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From WordPress to Headless: Using Sanity.io To Deliver Engaging Content

Published on 
April 26, 2024
November 18, 2021
Sharat Virunchipuram
Sharat Virunchipuram
Sharat Virunchipuram

Introduction

As a full stack software engineer on Virta’s Experience & Engagement squad, I help develop delightful experiences to engage patients in our diabetes reversal treatment. Exponential growth in Virta’s user base is driving one of the main challenges our squad faces: scaling the delivery of educational and inspirational content. In particular, with a huge diversity of patients with a variety of needs, we need to support a large content corpus for continuing education and mastery. The primary surface for patients to view this content is called Discover, which was formerly known as the Resource Center. Discover includes hundreds of self-published articles, webinars, recipes, and guides.

In the past, this content was primarily hosted and presented using a content management system (CMS) called Wordpress, with content being displayed in our mobile app using a WebView. This setup allowed our Clinical and Content Strategy teams to create and share new content without any work needed from Engineering after the initial setup. While this was a workable system for several years, in the last year several known feature limitations became more pressing as our growth accelerated.

Key Existing Limitations:

  1. Content data tied to presentation. While WordPress supports retrieving content via their REST API, the underlying data is represented as HTML. This gives us less flexibility with how our educational content is presented within the app. It also limits our ability to surface content outside of the WordPress-backed Resource Center in the app. 
  2. Disjointed analytics. Because the content delivery and presentation were handled by Wordpress, it was challenging for us to measure user engagement with the same tools we use elsewhere in our app. The Google Analytics plugin on Wordpress provided some insights into impressions, but there was no way to tie these metrics to users in our system to fully understand their journeys.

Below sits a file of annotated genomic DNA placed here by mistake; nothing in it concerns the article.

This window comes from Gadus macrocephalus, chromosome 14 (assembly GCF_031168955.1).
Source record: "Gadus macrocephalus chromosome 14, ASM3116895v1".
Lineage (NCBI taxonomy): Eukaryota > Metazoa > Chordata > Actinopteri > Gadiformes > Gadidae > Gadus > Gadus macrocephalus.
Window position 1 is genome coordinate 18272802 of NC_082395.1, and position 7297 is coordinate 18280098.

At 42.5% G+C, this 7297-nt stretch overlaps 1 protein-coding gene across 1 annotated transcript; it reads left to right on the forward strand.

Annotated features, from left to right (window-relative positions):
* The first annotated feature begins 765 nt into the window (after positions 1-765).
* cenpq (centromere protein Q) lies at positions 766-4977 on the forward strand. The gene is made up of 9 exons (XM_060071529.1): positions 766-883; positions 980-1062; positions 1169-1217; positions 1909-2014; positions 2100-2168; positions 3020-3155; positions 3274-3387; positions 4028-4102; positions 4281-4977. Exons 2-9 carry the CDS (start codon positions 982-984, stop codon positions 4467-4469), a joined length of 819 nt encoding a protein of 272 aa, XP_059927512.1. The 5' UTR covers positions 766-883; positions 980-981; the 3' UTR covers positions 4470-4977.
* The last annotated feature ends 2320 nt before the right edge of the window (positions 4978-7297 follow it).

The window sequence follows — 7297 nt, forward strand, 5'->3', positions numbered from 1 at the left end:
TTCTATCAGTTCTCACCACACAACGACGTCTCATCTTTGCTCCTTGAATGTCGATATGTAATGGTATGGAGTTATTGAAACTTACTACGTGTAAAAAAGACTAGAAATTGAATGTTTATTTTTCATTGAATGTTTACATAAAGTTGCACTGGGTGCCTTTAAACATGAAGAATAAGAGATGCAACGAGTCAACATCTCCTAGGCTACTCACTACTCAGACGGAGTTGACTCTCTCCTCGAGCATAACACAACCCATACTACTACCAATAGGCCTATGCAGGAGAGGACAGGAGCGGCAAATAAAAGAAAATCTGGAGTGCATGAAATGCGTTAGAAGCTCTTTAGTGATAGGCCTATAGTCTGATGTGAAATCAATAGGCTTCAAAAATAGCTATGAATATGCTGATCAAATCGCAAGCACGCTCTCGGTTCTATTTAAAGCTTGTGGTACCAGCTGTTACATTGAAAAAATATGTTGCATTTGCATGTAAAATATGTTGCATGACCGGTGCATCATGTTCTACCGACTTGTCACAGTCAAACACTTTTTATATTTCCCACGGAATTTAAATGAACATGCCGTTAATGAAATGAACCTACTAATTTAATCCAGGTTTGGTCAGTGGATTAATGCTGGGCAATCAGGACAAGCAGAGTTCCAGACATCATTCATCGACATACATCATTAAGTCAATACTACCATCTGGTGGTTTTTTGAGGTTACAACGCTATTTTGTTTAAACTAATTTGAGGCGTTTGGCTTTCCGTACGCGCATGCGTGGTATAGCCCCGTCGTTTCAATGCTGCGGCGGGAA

3. Limiting data model. The WordPress model of pages and posts worked really well for us for a lot of our content such as articles and recipes. However, it was challenging to extend it to support other kinds of content such as quizzes and sequenced learning modules. 

Key Desired Improvements:

  1. Ability to segment content by user attributes. Segmenting by attributes allows us to build the same base app interface for similar use cases, but then differentiate the content. For example, this means users of our diabetes management offering will see different content from diabetes reversal. We also wanted the ability to be able to serve content in multiple languages.
  2. Unified analytics. Understanding how our users engage with content will allow us to build even more engaging experiences, such as a personalized recommendations engine.
  3. More delightful user experience. With better control of our content presentation, we can enforce a consistent design across every part of the patient journey, driving a more seamless and delightful experience.

Furthermore, our existing process for delivering personalized content is not scalable, as it is very time-intensive for coaches to manually find the best content for each patient. These desired improvements to our content management system would also enable us to use software to recommend personalized content. This creates a more engaging user experience, as algorithms can use data about known user preferences to make recommendations more accurately than a human ever could. 

In an early-stage startup, it is often valuable to lean heavily on external services in the name of rapid iteration, and therefore we pursued a “buy’ strategy for software whenever viable. Giving up some measure of control or design to use an out-of-box solution is sometimes a necessary tradeoff for the ability to move quickly and not build all of it yourself. This was our situation when we first chose WordPress, which truly served us well for years. However, at some point, having more control becomes increasingly desirable. In our case, we now felt that control over our content data, delivery, and presentation would allow us to build richer experiences. It would also help us better understand how our users engage with the content, enabling our Applied AI team to use this data along with natural language processing algorithms to suggest personally relevant content. Thus, we decided to shift to a hybrid “buy+build” strategy, where we’d still leverage external software, but would look for options that had greater flexibility to integrate with self-built software to create the desired experience.